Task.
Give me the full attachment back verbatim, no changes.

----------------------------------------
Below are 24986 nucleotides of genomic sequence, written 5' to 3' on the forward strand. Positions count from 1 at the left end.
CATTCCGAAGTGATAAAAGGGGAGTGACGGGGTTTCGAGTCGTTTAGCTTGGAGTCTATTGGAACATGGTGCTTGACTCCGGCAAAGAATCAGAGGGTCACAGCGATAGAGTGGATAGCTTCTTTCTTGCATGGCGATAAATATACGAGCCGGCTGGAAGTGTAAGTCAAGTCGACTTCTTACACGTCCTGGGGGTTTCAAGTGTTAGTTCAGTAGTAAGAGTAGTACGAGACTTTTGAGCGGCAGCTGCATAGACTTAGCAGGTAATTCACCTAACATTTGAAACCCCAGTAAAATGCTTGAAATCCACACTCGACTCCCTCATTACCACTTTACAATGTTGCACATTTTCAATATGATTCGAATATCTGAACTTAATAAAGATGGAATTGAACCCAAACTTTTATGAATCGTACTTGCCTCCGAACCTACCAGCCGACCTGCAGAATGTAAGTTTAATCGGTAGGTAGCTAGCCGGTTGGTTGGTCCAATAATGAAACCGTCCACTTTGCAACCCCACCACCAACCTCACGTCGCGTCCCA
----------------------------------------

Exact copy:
Below are 24986 nucleotides of genomic sequence, written 5' to 3' on the forward strand. Positions count from 1 at the left end.
CATTCCGAAGTGATAAAAGGGGAGTGACGGGGTTTCGAGTCGTTTAGCTTGGAGTCTATTGGAACATGGTGCTTGACTCCGGCAAAGAATCAGAGGGTCACAGCGATAGAGTGGATAGCTTCTTTCTTGCATGGCGATAAATATACGAGCCGGCTGGAAGTGTAAGTCAAGTCGACTTCTTACACGTCCTGGGGGTTTCAAGTGTTAGTTCAGTAGTAAGAGTAGTACGAGACTTTTGAGCGGCAGCTGCATAGACTTAGCAGGTAATTCACCTAACATTTGAAACCCCAGTAAAATGCTTGAAATCCACACTCGACTCCCTCATTACCACTTTACAATGTTGCACATTTTCAATATGATTCGAATATCTGAACTTAATAAAGATGGAATTGAACCCAAACTTTTATGAATCGTACTTGCCTCCGAACCTACCAGCCGACCTGCAGAATGTAAGTTTAATCGGTAGGTAGCTAGCCGGTTGGTTGGTCCAATAATGAAACCGTCCACTTTGCAACCCCACCACCAACCTCACGTCGCGTCCCA